Major Wind Energy Project Approved in Wyoming

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The pace of wind energy development on public lands is picking up. Interior Ken Salazar announced this week that the Department has reached its goal of authorizing 10,000 megawatts of renewable power on public lands with the approval of the Chokecherry and Sierra Madre Wind Energy Project site as suitable for wind energy development. The Project is a proposed complex that could generate up to 3,000 megawatts of power in southeastern Wyoming. The project developers expect the proposal to create an estimated 1,000 construction, operation and maintenance jobs and generate enough energy to power nearly 1 million homes.

The decision authorizes the BLM to proceed with site-specific environmental analyses for the Sierra Madre Wind Farm, the Chokecherry Wind Farm, the internal haul road, the internal 230 kilovolt transmission line, the rail distribution facility, and substations to connect the generated power to the electric grid. The Record of Decision also approves amendments to the BLM’s Rawlins Resource Management Plan, identifying the project area as available for wind energy development. The BLM Rawlins Field Office oversees more than 3.5 million acres in Albany, Carbon, Laramie and Sweetwater counties.

Additional environmental reviews will be needed for the specific turbine layout. The BLM will continue to engage stakeholders as these additional reviews are carried out.

The proposed Chokecherry and Sierra Madre project would consist of two sites encompassing up to 1,000 wind turbines on approximately 219,707 acres of land. The project, to be located about 10 miles south of Rawlins in Carbon County, will be developed in phases and operated by Power Company of Wyoming LLC. When constructed, the wind complex is expected to have a footprint of less than 2,000 acres.

At peak construction, project developers believe the project will create an estimated 1,000 full-time jobs; when operational, the facility is expected to employ 114 permanent workers. The complex could generate between $291 and $437 million in annual property taxes to Carbon County over 20 years. The Power Company of Wyoming estimates that this project will contribute $232 million in sales and use taxes to Carbon County; and an estimated $149 million to the State of Wyoming over 20 years for electricity generation tax.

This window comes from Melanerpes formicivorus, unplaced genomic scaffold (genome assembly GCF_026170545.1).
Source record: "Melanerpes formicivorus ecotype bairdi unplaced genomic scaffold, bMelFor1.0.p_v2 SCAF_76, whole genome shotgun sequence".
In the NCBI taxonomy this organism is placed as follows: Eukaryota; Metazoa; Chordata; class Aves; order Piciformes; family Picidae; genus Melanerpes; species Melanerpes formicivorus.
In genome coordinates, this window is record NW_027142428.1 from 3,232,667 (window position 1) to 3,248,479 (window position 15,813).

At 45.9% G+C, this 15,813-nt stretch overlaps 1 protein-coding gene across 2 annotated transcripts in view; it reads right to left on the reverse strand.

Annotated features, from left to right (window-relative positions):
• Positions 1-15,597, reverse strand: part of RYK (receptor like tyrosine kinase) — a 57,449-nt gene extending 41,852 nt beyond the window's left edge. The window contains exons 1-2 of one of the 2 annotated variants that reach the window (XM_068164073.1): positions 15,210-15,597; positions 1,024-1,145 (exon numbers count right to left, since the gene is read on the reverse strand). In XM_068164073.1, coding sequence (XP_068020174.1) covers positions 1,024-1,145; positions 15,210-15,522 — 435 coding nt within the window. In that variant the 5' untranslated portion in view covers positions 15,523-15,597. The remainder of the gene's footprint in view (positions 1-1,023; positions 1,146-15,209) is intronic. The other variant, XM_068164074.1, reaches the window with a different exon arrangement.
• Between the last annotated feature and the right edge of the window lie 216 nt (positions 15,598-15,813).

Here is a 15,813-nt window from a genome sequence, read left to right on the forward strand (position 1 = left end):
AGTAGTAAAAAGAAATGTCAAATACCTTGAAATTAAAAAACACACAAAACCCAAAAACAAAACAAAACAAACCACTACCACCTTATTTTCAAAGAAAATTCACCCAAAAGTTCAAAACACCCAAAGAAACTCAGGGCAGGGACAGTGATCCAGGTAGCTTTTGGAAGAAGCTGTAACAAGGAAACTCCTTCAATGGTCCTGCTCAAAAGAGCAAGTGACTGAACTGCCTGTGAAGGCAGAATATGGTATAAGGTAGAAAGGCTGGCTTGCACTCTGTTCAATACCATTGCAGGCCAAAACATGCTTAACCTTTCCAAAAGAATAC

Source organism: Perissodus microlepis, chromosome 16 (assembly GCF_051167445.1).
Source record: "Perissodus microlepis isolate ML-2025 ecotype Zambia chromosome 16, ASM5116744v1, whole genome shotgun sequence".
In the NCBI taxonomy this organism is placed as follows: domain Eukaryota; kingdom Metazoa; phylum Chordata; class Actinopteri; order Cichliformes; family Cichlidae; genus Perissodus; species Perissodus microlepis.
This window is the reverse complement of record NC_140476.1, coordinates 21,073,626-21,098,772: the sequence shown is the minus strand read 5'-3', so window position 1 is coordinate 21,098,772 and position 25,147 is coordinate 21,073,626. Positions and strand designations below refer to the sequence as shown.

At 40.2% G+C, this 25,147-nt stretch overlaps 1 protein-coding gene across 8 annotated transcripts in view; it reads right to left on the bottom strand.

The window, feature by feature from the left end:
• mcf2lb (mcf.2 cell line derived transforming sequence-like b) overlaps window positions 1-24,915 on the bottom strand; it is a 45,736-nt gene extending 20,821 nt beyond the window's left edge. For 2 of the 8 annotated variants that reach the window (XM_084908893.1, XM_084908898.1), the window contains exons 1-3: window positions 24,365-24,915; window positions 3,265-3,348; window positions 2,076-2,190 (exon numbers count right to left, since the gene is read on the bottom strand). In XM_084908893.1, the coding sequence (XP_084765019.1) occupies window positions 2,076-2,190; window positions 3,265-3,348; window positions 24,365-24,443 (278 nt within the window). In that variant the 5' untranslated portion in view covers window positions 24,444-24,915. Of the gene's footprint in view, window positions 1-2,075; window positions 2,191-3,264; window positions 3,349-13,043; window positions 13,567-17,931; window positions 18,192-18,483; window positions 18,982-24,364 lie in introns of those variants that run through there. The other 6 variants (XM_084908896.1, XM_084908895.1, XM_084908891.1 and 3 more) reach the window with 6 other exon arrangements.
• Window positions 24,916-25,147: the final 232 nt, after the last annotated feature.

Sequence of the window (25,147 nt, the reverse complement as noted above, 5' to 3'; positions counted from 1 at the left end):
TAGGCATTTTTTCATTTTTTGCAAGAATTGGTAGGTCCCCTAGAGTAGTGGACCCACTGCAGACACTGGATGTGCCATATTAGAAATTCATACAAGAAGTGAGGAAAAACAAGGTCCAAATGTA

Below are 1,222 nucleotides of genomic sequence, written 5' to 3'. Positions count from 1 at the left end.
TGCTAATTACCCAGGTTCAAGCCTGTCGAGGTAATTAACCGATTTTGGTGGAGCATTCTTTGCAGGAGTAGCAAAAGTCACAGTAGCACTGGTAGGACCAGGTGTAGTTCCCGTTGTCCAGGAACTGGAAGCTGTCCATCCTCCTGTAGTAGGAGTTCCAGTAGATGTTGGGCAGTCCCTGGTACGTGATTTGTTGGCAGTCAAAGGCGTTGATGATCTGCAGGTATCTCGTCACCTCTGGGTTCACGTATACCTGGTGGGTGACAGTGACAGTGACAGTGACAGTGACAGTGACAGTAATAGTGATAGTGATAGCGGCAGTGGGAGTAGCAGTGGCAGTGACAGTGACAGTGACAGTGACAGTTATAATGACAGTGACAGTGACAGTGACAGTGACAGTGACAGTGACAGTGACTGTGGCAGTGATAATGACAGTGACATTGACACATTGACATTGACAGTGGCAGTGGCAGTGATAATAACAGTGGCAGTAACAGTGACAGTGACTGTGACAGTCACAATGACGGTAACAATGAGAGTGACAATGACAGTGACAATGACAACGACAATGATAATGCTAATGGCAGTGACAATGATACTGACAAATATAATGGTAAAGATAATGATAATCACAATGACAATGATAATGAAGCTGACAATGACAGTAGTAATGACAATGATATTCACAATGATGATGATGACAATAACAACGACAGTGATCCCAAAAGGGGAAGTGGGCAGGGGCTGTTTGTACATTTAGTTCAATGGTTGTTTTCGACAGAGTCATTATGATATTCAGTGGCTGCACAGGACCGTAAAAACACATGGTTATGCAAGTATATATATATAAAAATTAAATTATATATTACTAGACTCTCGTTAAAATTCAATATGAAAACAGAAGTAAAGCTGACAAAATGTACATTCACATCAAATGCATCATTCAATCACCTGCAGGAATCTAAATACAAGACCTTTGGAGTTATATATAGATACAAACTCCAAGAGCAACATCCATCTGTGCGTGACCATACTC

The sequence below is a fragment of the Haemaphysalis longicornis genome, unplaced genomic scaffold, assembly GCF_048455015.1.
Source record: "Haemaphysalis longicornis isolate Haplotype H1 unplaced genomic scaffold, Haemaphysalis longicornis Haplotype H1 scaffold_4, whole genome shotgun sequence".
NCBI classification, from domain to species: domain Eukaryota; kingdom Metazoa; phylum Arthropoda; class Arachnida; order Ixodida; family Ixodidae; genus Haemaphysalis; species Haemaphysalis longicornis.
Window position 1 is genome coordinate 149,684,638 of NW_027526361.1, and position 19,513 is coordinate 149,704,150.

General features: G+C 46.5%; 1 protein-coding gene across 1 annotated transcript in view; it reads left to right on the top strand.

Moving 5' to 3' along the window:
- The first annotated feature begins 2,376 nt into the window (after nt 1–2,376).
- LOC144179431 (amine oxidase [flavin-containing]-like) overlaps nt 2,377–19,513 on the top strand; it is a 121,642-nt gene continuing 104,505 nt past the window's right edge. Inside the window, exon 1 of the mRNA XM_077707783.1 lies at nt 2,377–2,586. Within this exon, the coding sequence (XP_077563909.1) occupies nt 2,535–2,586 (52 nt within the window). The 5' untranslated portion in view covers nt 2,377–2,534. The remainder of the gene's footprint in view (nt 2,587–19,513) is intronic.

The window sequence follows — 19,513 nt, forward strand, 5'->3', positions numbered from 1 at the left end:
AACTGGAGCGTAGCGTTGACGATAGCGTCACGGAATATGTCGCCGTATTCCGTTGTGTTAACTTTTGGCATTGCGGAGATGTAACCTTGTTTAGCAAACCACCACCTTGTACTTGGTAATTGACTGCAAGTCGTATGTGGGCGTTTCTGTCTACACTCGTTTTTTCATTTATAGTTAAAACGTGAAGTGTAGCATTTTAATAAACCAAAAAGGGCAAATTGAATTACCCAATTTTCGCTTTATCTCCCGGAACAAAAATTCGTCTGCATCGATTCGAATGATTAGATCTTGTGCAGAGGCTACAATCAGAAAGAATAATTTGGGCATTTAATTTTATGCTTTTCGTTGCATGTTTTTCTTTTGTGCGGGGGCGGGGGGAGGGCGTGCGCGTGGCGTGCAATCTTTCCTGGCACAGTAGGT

“The Bureau of Land Management is committed to responsibly developing renewable energy on our country’s public lands,” said BLM Acting Director Mike Pool. “That includes an extensive environmental review and making sure that we’re mitigating the potential impacts of energy development on our wildlife and our lands.”

The proposal was evaluated under Interior’s “Priority Projects” approach to processing existing applications for renewable energy development on public lands in a coordinated, focused manner with extensive environmental analysis, public review and landscape-level planning.

Read more on this at BLM.

Map shows Alternative 1A viewscape analysis of the project. Credit BLM.

Article by Roger Greenway, appearing courtesy Environmental News Network.

About Author

Walter’s contributions to CleanTechies over the past 4 years have been instrumental in growing the publications social media channels via his ongoing editorial and data driven strategies. He is the founder and managing director of Sunflower Tax, a renewable energy tax and finance consultancy based in San Diego, California. Active in the San Diego clean technology community, participating in events sponsored by CleanTech San Diego, EcoTopics, and Cleantech Open San Diego, Walter has also been a presenter at numerous California Center for Sustainability (CCSE) programs. He currently serves as an adjunct professor at the University of San Diego School of Law where he teaches a course on energy taxation and policy.

1 Comment

  1. They could harness quite a bit ow wind in Texas, if the would copy the windfarms that are around Sweetwater, Texas, and place them here in hudspeth, and Culverson Counties in Far west Texas.

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